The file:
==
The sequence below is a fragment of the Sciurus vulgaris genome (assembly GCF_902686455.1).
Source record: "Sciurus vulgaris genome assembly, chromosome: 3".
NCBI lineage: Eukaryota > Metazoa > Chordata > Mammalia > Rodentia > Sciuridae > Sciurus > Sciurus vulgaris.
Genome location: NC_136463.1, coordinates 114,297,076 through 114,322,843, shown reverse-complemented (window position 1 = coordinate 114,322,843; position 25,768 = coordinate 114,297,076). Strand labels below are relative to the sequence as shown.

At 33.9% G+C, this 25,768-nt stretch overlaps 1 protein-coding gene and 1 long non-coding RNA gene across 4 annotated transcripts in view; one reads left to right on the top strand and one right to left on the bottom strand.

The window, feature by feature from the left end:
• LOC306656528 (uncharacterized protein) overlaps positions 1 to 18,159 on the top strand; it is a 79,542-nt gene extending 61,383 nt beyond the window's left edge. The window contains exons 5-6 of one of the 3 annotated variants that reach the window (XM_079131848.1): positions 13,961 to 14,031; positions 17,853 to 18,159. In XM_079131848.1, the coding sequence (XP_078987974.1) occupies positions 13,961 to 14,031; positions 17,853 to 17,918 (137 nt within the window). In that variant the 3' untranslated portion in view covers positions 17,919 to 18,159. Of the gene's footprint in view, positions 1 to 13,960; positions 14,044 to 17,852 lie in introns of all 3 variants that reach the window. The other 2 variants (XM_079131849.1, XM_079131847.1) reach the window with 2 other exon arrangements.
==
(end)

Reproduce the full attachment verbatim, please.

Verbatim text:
The sequence below is a fragment of the Sciurus vulgaris genome (assembly GCF_902686455.1).
Source record: "Sciurus vulgaris genome assembly, chromosome: 3".
NCBI lineage: Eukaryota > Metazoa > Chordata > Mammalia > Rodentia > Sciuridae > Sciurus > Sciurus vulgaris.
Genome location: NC_136463.1, coordinates 114,297,076 through 114,322,843, shown reverse-complemented (window position 1 = coordinate 114,322,843; position 25,768 = coordinate 114,297,076). Strand labels below are relative to the sequence as shown.

At 33.9% G+C, this 25,768-nt stretch overlaps 1 protein-coding gene and 1 long non-coding RNA gene across 4 annotated transcripts in view; one reads left to right on the top strand and one right to left on the bottom strand.

The window, feature by feature from the left end:
• LOC306656528 (uncharacterized protein) overlaps positions 1 to 18,159 on the top strand; it is a 79,542-nt gene extending 61,383 nt beyond the window's left edge. The window contains exons 5-6 of one of the 3 annotated variants that reach the window (XM_079131848.1): positions 13,961 to 14,031; positions 17,853 to 18,159. In XM_079131848.1, the coding sequence (XP_078987974.1) occupies positions 13,961 to 14,031; positions 17,853 to 17,918 (137 nt within the window). In that variant the 3' untranslated portion in view covers positions 17,919 to 18,159. Of the gene's footprint in view, positions 1 to 13,960; positions 14,044 to 17,852 lie in introns of all 3 variants that reach the window. The other 2 variants (XM_079131849.1, XM_079131847.1) reach the window with 2 other exon arrangements.